experiential travel

In an increasingly homogenized world, consumers in all categories are craving authenticity and originality – and nowhere is that more evident than in the hotel industry. One survey of 1000 hoteliers found that more and more guests are rejecting cookie-cutter hotels in favor of those that help them experience the true essence of a place – they want to live like a local for a few days. It’s a trend brought on by the home sharing movement of Airbnb and the like, but now hotels of all types and sizes are getting creative – and competitive – by providing a more “handcrafted” local experience.

What localization means for hotels

experiential-travel-lodging-thumbHotels are filling up rooms in a whole new way – by getting guests out of them and into the local scene. Concierges, the long-time hotel link to local favorites, are getting out from behind their desks – like one at a Montana lodge that personally leads guests along eighty miles of Nordic ski trails, or another who guides guests through the hidden corners of London. And then there the virtual concierges, available 24/7 via hotel apps, always on-hand for live-chat advice as guests tour the town on their own.

Hotels are also bringing the local flavor in-house, with one-of-a-kind design and food elements. Lobbies are transforming to co-working spaces, where guests work and mingle amid local art, enjoying artisanal bread from nearby bakeries or small-batch whisky from the neighborhood distillery.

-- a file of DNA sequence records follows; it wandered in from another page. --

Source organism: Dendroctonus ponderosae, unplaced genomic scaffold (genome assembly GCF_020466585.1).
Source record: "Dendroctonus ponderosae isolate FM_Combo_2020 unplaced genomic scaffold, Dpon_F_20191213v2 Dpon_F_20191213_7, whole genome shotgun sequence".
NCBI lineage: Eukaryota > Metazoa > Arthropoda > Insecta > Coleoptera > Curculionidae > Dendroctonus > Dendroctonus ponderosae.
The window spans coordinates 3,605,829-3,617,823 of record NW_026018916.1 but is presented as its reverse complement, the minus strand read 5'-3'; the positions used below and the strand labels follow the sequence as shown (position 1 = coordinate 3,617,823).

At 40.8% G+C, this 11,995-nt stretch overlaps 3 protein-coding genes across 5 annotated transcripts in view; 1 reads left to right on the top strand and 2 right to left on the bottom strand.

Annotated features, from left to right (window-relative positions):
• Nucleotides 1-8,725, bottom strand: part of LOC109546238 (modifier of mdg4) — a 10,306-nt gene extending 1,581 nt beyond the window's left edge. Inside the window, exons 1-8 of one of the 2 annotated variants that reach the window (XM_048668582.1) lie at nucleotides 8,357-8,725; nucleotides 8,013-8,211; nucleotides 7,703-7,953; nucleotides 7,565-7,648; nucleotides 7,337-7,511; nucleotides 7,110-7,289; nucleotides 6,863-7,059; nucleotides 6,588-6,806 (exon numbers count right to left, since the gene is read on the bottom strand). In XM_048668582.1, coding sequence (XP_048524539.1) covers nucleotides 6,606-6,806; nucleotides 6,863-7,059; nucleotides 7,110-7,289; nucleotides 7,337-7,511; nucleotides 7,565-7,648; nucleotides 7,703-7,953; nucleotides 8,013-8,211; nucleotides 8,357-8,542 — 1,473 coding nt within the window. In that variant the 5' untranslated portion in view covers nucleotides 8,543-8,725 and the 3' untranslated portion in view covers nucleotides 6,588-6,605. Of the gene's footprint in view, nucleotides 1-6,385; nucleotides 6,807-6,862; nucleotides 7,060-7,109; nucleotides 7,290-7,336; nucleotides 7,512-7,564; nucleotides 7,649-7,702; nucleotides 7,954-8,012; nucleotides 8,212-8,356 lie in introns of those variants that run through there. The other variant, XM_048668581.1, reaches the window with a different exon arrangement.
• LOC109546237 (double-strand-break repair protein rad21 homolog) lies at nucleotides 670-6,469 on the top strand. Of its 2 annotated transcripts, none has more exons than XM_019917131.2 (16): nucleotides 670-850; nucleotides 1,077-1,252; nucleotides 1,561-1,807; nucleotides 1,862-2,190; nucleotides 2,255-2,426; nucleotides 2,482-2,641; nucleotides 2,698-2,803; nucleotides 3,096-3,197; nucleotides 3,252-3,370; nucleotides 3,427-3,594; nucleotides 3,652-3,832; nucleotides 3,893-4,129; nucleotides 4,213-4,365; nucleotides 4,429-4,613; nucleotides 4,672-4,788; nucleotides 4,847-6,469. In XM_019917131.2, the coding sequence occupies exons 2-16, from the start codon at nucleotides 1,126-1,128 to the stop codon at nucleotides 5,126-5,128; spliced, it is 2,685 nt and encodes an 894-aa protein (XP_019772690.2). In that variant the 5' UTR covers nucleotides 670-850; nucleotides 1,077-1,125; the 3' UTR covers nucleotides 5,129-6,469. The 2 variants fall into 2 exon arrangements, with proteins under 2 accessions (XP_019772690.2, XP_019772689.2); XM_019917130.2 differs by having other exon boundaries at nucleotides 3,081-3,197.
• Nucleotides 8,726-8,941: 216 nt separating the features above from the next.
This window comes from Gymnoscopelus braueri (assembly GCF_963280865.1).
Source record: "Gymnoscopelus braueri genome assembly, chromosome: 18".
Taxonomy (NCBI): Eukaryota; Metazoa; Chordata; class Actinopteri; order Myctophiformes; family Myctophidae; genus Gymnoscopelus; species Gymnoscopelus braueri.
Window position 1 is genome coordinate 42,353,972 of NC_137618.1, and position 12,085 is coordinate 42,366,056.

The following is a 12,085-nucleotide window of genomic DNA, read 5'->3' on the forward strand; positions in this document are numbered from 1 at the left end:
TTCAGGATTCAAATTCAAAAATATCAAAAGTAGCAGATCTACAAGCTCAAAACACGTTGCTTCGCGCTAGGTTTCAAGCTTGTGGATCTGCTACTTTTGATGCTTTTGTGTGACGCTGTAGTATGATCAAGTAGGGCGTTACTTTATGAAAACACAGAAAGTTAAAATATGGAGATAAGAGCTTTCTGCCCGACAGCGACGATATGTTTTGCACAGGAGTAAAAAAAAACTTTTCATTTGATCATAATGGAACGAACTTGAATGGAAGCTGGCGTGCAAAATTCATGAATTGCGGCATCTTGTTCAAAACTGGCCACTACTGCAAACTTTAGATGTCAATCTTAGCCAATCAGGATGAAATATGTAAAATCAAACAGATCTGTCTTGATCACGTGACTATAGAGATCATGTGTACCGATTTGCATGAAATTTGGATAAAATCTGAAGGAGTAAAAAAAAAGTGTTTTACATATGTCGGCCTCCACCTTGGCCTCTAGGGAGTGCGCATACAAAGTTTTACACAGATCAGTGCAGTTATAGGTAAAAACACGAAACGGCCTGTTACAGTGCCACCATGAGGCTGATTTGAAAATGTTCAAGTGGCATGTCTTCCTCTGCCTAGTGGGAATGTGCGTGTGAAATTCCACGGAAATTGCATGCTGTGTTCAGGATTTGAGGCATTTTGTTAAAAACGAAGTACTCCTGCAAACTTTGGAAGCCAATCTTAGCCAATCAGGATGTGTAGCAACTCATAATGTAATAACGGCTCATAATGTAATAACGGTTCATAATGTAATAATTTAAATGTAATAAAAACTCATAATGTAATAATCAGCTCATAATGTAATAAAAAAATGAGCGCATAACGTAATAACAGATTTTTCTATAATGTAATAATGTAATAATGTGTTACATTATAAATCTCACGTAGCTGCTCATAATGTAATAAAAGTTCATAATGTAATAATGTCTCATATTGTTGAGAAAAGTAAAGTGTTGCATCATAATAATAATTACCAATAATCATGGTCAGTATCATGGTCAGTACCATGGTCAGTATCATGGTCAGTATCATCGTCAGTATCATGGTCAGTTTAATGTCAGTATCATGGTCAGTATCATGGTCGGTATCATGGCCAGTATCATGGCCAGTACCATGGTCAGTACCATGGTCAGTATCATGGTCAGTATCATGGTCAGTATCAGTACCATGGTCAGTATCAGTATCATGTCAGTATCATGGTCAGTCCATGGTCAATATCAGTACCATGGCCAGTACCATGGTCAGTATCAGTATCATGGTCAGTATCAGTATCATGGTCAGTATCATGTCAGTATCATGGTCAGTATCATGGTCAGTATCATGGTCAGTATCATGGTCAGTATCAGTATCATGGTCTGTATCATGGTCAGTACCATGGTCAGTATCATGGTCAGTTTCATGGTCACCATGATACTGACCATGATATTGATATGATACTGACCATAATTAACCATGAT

Why independent hotels have an advantage in experiential travel

These unique local touches have become a not-so-secret weapon for independent hotels, which are free from big-brand uniformity and better able to adopt a truly local personality. Their smaller size gives them the agility to adapt quickly to new local trends, and their status as local business provides better access to local relationships. That can mean partnerships with local chefs, to satisfy foodies, or with community groups, to get guests involved with locals in everything from learning to volunteering opportunities. For highly adaptable and creative independent hoteliers, the possibilities are endless, and ever changing, keeping the experience they offer both authentic and perpetually fresh.

And the result? Independent hotels are growing at twice the rate of the big chains.

How the big brands are delivering “small batch” experience

The big hotel groups, however, are by no means ceding the experiential travel market to their boutique competitors. Instead, they are innovating with technology and experience-based brand extensions. For instance, the above-mentioned live-chat concierge app was developed by the Ritz-Carlton. And Marriott’s new Moxy brand looks to deliver authentic slices of local living; its Times Square location features tiny rooms (183 square feet) that the chain says mimics the inventive “urban camping” lifestyle common to so many studio-dwelling Manhattanites.

Any hotel can “go local”

Fortunately, delivering a more localized guest experience isn’t dependent on building new hotels or even developing apps. It can start as simply as sharing fun local facts on your custom print napkins or hosting free group walking tours that serve both as social mixers (experiential travels tend to be younger) and site-seeing through local eyes.

Given that the point of localization is to deliver a unique experience, available only at your location, no one else can really tell you how to accomplish that. So go on, get creative, be authentic – and watch the guests roll in.

Sources:
Ambius: Hotel trends transforming the guest experience
Trivago: Independent hotels soaring
The New York Times: Hotels, feeling the pinch of Airbnb, promote local experiences
Gensler blog: How can boutique hotels cater to the desires of today’s traveler?
FINE: True Hospitality: Mapping Guest Experience
SGEi: The New Luxury